6. Ahhh, you've really made my evening complete, mein lieber Robbie! Herzlich, Deine Rouchswalwe

  7. Love that Rachmaninov vocalise, I have it on a disc with the Symphonic Dances and Island of the Dead, must listen to it again. Also recently acquired one of a whole repertoire of vocalises commissioned by a notable director of the Paris conservatory early in the 20th century who recognised that the ones being used were dull and poor, and asked all the big composers of the time - Messiaen, Poulenc, Ravel and others, to write some more. This recording is a modern one with piano and alto-sax. It's OK, trouble is I'm not actually all that crazy about French early 20th century music, but I should think they might be interesting exercises for singers.

    I like a Ventoux, tend to find I like the reds from that broad region best these days. When on a trip to the Uk with my students, I bonded with the elderly husband of my boss over it - they owned a reputable hardware business in town, very civic minded people, she an eager culture vulture, he followed behind carrying her large stock of white covered French paperbacks. In vain did I try to persuade any of them to sample from the list of New World wines at the hotel; order the Ventoux, he said, you can at least rely on it for the money. Ah, but Ventoux always makes me think of poor Tom Simpson, I protested. He turned to me with interest; Tom Simpson, he said, trained for a time in St Brieuc, with men he had known... it was a nice moment.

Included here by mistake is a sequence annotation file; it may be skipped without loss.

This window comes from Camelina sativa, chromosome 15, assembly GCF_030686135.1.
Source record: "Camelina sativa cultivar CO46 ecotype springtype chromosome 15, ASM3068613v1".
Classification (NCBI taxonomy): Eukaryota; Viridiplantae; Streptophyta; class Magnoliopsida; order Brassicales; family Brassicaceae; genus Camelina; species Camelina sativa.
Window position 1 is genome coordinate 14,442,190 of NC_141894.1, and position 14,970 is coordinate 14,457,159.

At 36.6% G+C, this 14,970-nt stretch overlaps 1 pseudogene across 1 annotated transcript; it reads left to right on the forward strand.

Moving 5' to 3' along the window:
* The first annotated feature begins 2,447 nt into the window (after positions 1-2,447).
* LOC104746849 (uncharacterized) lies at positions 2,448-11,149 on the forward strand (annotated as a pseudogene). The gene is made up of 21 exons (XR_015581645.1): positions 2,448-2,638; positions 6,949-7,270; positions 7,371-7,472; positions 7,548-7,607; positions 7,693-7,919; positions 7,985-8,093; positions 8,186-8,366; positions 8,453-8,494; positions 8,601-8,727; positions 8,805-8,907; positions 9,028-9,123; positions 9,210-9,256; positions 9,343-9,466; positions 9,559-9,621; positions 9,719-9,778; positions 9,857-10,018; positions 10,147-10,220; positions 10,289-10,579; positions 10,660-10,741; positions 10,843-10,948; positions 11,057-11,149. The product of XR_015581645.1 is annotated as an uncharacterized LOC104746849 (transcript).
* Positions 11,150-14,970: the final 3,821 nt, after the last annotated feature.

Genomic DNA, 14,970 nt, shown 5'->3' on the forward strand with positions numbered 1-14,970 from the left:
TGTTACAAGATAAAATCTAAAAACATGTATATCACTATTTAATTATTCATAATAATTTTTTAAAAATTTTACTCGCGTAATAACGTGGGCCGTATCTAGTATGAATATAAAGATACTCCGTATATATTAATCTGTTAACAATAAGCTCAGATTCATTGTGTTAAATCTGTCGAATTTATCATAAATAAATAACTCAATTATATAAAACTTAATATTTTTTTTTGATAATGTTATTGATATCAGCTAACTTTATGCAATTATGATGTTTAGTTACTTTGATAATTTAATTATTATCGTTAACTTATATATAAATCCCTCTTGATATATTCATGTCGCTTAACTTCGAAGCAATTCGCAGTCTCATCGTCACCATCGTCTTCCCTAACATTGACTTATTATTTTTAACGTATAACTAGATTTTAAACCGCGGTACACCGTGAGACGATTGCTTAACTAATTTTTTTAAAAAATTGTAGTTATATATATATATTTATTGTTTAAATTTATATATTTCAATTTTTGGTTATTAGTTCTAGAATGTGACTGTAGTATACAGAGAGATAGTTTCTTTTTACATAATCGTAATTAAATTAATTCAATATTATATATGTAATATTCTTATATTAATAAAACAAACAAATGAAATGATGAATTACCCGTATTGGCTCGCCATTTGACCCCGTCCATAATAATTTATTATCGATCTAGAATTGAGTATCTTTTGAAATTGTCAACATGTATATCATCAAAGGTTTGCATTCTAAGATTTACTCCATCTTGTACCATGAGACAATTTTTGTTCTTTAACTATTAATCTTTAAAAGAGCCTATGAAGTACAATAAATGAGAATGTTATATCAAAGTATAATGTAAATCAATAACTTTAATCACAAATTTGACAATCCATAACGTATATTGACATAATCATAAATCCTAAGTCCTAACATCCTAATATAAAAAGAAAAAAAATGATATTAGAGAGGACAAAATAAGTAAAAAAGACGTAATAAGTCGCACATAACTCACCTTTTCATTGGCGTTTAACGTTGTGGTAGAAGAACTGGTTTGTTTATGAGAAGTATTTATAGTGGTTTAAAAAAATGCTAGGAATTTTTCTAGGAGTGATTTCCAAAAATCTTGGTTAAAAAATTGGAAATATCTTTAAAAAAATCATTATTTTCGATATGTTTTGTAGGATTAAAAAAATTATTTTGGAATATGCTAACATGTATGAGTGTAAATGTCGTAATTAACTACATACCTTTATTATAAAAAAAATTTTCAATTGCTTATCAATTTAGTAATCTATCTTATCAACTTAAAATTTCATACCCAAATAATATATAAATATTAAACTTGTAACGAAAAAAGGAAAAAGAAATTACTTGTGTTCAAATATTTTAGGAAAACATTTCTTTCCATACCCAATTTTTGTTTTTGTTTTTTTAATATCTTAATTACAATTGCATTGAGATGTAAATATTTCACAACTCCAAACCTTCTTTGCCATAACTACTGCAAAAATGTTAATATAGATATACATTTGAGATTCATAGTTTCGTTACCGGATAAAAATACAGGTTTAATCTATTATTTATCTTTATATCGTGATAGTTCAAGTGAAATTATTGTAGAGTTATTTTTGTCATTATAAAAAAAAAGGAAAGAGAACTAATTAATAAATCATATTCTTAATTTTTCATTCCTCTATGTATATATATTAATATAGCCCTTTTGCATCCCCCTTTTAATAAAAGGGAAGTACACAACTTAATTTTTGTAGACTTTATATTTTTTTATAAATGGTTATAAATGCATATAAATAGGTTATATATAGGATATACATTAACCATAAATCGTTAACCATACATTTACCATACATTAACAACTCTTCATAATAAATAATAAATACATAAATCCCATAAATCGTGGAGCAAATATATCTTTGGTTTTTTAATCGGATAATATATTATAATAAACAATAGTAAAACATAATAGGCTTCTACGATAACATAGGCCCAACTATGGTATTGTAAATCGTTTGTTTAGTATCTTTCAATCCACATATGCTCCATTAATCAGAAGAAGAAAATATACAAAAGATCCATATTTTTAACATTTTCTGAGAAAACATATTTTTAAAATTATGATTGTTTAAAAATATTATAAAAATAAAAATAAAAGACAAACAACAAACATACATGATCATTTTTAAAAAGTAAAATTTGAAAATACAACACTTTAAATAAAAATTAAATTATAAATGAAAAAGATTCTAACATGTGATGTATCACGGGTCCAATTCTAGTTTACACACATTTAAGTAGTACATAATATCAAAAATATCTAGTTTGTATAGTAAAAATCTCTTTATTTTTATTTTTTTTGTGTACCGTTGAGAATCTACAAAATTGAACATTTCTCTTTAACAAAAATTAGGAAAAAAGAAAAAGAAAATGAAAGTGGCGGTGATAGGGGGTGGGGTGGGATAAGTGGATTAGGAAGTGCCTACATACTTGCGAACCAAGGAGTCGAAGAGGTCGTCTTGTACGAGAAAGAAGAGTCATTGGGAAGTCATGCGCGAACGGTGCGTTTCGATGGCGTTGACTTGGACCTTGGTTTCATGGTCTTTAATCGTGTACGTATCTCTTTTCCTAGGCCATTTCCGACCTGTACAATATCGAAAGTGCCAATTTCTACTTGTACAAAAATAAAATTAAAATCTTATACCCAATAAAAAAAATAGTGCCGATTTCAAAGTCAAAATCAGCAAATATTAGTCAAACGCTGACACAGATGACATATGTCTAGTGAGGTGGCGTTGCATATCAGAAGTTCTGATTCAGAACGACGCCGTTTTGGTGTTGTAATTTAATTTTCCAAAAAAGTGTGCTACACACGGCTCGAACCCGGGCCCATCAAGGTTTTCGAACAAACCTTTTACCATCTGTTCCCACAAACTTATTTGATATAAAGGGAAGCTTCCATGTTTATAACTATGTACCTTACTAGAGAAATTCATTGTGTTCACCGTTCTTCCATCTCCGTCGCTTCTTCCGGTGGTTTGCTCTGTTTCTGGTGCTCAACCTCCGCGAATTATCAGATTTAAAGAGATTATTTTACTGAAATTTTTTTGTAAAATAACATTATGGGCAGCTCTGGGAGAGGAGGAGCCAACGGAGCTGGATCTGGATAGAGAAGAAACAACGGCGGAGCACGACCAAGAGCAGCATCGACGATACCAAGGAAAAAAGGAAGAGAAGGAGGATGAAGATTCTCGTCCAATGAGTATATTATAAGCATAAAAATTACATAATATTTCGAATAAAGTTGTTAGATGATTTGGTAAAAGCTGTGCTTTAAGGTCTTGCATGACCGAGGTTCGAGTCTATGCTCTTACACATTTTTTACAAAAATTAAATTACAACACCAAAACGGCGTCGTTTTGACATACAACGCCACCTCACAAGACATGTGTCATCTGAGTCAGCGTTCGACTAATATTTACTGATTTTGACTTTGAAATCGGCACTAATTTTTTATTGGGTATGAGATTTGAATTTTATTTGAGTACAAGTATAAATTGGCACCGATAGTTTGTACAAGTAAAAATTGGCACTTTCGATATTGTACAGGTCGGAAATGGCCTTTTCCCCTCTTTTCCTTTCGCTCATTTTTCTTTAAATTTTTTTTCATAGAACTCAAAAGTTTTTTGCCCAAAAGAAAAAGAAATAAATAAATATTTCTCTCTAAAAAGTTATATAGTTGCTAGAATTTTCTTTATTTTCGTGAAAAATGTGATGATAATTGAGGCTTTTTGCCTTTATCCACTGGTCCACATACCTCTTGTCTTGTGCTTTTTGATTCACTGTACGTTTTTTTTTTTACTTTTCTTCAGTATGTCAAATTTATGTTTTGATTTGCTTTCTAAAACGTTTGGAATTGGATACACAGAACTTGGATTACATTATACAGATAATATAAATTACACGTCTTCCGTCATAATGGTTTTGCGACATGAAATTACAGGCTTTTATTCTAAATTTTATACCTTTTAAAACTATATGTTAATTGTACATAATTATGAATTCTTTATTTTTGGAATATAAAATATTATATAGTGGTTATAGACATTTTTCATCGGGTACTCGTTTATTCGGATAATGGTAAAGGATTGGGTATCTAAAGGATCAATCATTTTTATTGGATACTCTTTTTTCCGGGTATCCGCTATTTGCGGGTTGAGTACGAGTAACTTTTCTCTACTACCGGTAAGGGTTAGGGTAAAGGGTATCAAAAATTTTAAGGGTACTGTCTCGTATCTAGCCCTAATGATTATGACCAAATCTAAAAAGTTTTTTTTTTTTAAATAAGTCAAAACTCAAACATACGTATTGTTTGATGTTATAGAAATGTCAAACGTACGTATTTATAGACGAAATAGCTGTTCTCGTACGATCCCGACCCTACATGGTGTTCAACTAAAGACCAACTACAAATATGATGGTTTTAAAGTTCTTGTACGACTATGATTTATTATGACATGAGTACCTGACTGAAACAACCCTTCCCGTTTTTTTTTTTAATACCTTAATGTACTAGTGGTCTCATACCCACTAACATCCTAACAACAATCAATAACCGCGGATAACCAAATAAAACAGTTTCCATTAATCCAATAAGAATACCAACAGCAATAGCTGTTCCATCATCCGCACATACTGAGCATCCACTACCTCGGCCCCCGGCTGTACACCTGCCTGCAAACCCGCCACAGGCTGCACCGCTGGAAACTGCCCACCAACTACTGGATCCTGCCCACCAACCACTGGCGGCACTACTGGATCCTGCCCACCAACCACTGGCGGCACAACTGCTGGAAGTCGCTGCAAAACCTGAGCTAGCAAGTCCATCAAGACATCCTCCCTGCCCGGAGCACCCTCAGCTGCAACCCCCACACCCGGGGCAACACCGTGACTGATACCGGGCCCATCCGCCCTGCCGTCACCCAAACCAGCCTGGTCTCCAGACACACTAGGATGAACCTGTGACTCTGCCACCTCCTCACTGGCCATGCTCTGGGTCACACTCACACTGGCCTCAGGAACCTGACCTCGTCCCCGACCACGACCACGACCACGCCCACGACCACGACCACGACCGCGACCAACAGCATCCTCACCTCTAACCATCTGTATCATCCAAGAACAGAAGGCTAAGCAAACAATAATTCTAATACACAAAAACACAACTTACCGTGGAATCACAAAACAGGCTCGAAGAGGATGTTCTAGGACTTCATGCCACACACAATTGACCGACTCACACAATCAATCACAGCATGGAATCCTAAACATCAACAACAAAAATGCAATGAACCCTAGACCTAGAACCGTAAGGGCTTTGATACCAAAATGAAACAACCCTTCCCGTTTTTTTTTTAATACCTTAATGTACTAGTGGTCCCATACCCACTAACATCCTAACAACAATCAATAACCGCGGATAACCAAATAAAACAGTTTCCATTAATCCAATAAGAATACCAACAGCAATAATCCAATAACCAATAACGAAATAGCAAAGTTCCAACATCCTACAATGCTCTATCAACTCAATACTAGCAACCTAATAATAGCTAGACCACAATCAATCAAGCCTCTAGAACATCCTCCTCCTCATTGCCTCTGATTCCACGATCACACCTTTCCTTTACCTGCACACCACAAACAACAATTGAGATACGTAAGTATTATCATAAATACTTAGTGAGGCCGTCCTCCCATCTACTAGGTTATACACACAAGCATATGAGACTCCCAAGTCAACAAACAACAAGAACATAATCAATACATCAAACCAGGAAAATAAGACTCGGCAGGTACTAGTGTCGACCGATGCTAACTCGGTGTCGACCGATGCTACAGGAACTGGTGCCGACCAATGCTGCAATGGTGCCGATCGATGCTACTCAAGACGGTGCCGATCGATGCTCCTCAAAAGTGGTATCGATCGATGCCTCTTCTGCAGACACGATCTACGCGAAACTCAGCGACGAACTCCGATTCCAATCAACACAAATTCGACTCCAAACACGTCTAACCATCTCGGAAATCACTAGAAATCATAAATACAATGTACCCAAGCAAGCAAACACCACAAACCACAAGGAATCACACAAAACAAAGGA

Sadly they were proved right about the wine, the Australian gewurztraminer was unrecognisable and fairly horrid.

  8. Lucy: By the time I'd posted the above I'd moved on with Panofka - only to bars 5 and 6, mind you - and sharps were beginning to complicate things. I'm not entirely convinced by the vocalise's utility, la-las take away the words and make things easier to sing, but self-delusion is only a step away. I've just tried singing An Chloë as a vocalise and the difficulties inherent in fitting German words to trills and runs not surprisingly disappear, but then so does the character of the song. Early days yet, of course. I've just been over to YouTube to remind myself of the Rachmaninoff (Anna Moffo, v. seductive) and discovered there were just as many instrumentalists as singers doing the piece.

    When we did touring holidays, before we bought the house, we always took in the Ventoux area. The weather always seemed to be baking hot, we'd sit with beers in Bedoin at the foot of the mountain and reflect on its split personality: the shady groves (olives?) lower down and the parched life-threatening contours above. I met Tommy Simpson when I was working on Cycling and Mopeds, cheerful chappie, "no side" as they used to say.

    In those days the Ventoux wines were over-shadowed by the nearby Southern Rhones (esp. Gigondas and Vacqueyras); now they've come on enormously.

  9. I have a friend who sings with the Glimmerglass Opera in the summer (she's a painter--one of those aggravating people who are good at many things), and she used to make me vocalize with her when I was in a choir. And it did seem to help. Plus there was the sense of doing something a bit wild, so it felt freeing.

    But really I am an ignoramus about singing and just enjoy your various trials and tribulations.

  10. Marly: At first hearing vocalises don't sound all that hard, just a string of legato la-las. But then I'm told - gently, and all the more pressing thereby - that each note in the linked series must be precisely identified. If the notes were sung staccato this would be simple, slur them and you drift out into a formless ocean.